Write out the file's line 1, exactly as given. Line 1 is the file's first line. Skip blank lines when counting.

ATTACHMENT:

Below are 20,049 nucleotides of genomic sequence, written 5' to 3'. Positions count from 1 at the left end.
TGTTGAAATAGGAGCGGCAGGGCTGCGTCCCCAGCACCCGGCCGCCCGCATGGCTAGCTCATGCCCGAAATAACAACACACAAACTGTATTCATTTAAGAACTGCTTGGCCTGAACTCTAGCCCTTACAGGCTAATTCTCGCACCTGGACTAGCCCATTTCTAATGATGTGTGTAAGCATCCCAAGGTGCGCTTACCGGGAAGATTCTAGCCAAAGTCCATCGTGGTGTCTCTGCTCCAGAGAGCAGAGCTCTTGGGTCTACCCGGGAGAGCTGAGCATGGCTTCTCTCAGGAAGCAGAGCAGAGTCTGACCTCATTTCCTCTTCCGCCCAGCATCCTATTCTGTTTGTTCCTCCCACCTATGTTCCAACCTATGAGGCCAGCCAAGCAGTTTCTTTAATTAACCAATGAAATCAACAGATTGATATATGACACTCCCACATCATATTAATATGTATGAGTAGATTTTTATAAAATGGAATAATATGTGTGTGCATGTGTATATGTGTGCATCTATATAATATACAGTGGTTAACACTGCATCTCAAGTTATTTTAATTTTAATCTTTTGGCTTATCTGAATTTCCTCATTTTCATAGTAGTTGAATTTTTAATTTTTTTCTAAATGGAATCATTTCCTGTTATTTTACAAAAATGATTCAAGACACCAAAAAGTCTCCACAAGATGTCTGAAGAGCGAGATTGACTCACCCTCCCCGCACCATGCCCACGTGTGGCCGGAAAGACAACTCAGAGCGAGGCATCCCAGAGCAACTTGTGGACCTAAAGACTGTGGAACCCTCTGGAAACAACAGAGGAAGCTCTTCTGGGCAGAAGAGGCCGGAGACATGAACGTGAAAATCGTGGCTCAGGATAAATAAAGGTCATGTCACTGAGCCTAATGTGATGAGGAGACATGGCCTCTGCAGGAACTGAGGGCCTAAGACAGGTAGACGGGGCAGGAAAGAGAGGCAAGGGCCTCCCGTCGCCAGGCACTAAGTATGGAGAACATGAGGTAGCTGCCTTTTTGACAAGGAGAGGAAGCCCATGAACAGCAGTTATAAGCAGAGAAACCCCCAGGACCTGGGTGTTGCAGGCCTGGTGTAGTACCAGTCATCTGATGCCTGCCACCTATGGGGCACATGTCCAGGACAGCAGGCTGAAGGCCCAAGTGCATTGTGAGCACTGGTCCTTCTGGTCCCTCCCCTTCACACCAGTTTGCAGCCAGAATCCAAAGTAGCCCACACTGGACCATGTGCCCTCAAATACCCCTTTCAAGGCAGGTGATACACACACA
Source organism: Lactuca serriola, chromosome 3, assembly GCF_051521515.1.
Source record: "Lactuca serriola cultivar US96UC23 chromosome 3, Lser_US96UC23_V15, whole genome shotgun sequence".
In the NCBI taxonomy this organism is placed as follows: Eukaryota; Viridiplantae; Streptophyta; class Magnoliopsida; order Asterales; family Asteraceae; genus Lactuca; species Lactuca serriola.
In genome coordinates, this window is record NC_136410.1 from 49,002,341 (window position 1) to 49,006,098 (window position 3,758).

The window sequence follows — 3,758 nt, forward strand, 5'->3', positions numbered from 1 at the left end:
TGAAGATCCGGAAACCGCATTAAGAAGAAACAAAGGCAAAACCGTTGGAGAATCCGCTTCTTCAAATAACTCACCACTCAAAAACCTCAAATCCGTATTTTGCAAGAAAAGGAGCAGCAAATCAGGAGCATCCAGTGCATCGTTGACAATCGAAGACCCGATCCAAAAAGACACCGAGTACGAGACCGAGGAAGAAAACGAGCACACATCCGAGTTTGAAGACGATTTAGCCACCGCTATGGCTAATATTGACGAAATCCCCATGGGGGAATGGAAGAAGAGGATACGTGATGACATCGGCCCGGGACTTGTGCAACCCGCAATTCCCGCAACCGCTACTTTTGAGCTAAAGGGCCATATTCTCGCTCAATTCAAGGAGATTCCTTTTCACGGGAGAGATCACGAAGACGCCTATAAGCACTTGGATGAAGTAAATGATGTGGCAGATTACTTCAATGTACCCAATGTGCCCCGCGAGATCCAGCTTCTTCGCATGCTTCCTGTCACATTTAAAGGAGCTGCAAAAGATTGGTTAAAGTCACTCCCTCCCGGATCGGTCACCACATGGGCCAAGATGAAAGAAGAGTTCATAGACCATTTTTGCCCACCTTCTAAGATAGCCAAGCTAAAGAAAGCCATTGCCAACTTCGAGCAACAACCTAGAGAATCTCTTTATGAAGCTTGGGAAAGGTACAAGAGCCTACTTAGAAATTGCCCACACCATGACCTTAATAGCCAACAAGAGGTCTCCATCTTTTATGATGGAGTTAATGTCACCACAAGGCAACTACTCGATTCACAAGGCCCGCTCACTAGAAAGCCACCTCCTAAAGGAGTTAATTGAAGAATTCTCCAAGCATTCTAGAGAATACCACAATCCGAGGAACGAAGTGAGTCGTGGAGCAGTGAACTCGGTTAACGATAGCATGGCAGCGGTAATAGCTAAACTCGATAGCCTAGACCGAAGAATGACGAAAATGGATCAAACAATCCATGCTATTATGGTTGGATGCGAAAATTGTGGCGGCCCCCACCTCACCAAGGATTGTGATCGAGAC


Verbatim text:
Below are 20,049 nucleotides of genomic sequence, written 5' to 3'. Positions count from 1 at the left end.